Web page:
Originally released in 1996, the Nintendo 64 went on to become one of the most popular gaming consoles of the 1990's and was host to some of the most ground-breaking advances in videogames. If you have one stored away in an attic, you should totally consider dusting it down and giving it a spin. They still hold up remarkably well for games that coming up on twenty years old. We've managed to boil it down to its five best releases. Check it out:


Although you could argue that its sequel – Majora's Mask – was a refinement of what Ocarina Of Time was, the sheer brilliance of this is what wins out. The game was, much like GoldenEye, so revolutionary that it's hard to imagine the impact it's had. Games like Skyrim, Fallout 3, Mass Effect and the entire RPG (role-playing game) genre have been influenced by it. Up until this point, RPGs had been top-down screens, all about number-crunching and very much a dull and linear experience. Ocarina of Time threw out the rulebook and wrote its own. It's a rulebook that's been followed closely ever since.




It borrowed liberally from a number of films – Star Wars, Independence Day, Aliens – but what it may have lacked in originality, it made up for in out-and-out gameplay. The great thing about Lylat Wars was that you could pick it up and, in a few short minutes, you'd be fully engrossed and enjoying it completely. The then-revolutionary use of cutscenes, the cheesy-as-hell dialogue and the overbearing music all made for one of the best shooter experiences on the console, or indeed any console of that era.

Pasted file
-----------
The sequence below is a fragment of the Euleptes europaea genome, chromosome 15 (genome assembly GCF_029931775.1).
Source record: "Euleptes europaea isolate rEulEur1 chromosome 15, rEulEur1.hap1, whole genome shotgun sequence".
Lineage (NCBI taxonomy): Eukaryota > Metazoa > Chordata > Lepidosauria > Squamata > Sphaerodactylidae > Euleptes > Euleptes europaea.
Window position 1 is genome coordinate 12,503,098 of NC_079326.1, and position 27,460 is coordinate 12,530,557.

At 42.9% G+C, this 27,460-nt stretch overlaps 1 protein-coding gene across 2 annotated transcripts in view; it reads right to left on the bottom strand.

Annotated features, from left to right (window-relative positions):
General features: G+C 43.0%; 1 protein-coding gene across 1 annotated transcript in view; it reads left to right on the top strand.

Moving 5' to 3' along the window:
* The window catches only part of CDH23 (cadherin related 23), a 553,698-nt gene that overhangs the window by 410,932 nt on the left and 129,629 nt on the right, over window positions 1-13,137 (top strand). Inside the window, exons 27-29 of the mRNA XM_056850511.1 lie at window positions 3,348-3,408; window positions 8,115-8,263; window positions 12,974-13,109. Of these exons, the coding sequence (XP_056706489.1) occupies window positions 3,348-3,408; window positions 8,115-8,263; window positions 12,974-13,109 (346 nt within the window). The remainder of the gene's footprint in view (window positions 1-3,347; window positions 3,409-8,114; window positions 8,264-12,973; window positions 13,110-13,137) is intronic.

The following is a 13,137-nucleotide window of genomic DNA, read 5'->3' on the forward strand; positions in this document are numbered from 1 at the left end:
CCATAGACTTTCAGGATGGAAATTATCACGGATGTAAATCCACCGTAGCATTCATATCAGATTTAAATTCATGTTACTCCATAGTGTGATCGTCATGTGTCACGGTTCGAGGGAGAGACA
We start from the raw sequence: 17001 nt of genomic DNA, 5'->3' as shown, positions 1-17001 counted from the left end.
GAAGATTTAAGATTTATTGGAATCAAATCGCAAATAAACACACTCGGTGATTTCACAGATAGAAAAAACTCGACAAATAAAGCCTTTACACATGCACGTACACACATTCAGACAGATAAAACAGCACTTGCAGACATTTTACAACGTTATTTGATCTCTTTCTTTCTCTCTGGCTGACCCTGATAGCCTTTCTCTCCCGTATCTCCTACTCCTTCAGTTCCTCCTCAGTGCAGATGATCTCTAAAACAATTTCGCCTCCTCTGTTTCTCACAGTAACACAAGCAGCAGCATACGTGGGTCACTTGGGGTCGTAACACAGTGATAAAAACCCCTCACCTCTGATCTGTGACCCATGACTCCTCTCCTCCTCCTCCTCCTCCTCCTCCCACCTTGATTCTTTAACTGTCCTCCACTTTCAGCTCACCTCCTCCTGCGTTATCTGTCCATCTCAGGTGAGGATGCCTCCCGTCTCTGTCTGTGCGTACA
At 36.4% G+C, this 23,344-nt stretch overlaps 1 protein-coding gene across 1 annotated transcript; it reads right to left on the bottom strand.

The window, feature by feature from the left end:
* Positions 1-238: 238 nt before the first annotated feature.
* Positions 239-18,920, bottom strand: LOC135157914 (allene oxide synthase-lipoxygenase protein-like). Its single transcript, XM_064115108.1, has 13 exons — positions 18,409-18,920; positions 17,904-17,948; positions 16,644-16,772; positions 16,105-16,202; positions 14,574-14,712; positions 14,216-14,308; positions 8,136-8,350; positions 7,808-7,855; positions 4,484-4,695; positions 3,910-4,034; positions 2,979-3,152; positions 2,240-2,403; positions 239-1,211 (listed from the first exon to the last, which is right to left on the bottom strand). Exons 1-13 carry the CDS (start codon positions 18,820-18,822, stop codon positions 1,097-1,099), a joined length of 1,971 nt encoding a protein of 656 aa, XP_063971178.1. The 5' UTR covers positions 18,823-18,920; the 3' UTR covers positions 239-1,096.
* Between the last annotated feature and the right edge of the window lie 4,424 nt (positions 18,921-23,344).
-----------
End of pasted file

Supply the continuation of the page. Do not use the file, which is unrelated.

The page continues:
Like Ocarina Of Time, Super Mario 64 took the rulebook, shredded it and started over. Up until then, Super Mario's side-scrolling adventures had played a huge part in each Nintendo console's fortunes. The original NES, released back in 1985, came bundled with Super Mario Bros., whilst the Super Nintendo came bundled with Super Mario All-Stars. Unsurprisingly, the Nintendo 64 came bundled with Super Mario 64. What's more, the sheer length of the game made for something closer to an RPG experience than a standard platform. Plus, that stretchy face thing at the start was really cool.




If ever a game caused sibling rivalries and screaming matches in the late 90's, it was Mario Kart 64. The game's multiplayer feature and its easy-to-use controls meant for some blisteringly fast gameplay. Everyone had a favourite course – Rainbow Road was insanely difficult, but if you could get the right jumps, you could leap forward easily. Everyone knew the secret tunnel in Koopa Troopa Beach. Banshee Boardwalk threw everybody off. There really was no limit to Mario Kart's replay factor.




Although PC games such as Doom and Wolfenstein 3D had invented the first-person shooter, GoldenEye refined and popularised it. The importance of it can't be understated. There would be no Call of Duty. There would be no Battlefield. There certainly would be no Halo. Even its multiplayer feature was ahead of its time. In fact, the multiplayer feature was made as an afterthought. The programmers came up with the idea and designed it within a few short weeks.